"In the Darkness of This Tragedy, We Turn To the Light of Christ"
The Archdiocese of Boston joins all people of good will in expressing deep sorrow following the senseless acts of violence perpetrated at the Boston Marathon today. Our prayers and concern are with so many who experienced the trauma of these acts, most especially the loved ones of those who lives were lost and those who were injured, and the injured themselves.On behalf of the US bishops, a comment likewise emerged from the body's president, Cardinal Timothy Dolan of New York:
The citizens of the City of Boston and the Commonwealth of Massachusetts are blessed by the bravery and heroism of many, particularly the men and women of the police and fire departments and emergency services who responded within moments of these tragic events. Governor Patrick, Mayor Menino and Police Commissioner Davis are providing the leadership that will see us through this most difficult time and ensure that proper procedures are followed to protect the public safety.
In the midst of the darkness of this tragedy we turn to the light of Jesus Christ, the light that was evident in the lives of people who immediately turned to help those in need today. We stand in solidarity with our ecumenical and interfaith colleagues in the commitment to witness the greater power of good in our society and to work together for healing.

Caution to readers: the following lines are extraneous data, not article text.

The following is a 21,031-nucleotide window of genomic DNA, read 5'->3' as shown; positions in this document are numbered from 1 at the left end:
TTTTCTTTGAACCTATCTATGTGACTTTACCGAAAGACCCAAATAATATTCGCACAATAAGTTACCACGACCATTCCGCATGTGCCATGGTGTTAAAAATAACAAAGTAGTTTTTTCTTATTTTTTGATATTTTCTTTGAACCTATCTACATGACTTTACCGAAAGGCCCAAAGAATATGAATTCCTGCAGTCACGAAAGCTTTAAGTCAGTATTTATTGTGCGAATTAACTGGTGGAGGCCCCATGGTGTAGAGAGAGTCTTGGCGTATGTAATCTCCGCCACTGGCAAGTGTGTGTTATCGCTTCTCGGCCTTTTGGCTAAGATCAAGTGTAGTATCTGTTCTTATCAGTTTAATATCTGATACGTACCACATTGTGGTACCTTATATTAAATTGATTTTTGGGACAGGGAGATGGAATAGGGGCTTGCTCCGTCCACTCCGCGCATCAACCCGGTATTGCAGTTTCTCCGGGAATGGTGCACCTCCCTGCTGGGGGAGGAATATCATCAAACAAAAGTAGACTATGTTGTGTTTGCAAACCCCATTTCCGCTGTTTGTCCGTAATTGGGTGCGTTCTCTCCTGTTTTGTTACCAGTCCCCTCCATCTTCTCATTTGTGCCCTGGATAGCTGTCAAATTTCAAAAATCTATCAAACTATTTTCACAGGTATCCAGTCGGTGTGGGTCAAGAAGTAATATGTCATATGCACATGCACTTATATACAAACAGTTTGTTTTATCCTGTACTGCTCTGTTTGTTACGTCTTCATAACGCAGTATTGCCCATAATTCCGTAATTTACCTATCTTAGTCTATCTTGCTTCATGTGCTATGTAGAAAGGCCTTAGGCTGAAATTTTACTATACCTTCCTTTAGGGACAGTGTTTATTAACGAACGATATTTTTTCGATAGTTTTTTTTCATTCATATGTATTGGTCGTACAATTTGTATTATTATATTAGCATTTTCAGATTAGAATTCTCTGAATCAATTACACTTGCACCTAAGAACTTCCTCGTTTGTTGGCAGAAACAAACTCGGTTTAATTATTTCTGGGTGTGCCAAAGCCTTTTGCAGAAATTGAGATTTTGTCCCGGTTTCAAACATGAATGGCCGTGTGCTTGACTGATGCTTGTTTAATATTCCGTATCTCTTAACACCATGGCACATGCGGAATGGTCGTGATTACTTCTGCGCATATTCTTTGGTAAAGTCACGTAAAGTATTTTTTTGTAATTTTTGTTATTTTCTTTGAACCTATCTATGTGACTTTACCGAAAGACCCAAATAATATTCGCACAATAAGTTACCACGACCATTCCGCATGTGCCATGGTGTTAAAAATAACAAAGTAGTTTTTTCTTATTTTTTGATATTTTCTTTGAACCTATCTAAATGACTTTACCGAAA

The tragic end to the Boston Marathon April 15 reminds us all that evil exists and that life is fragile.In the wake of the tragedy, the Boston church circulated this image on its social-media sites....
The deaths and injuries of people gathered for the celebration on Patriots Day in Boston calls on all of us to pray for the souls of those killed the healing of those injured and the restoration of peace for all of us unsettled by the bombings at a world renowned sporting event.
Our special prayers are with the Archdiocese of Boston and the people there who are working in the aftermath of this crisis to address those wounded in so many ways by these events.
The growing culture of violence in our world and even in our country calls for both wise security measures by government officials and an examination by all of us to see what we can personally do to enhance peace and respect for one another in our world.
PHOTOS: John Tlumacki/Boston Globe(1); Archdiocese of Boston(2)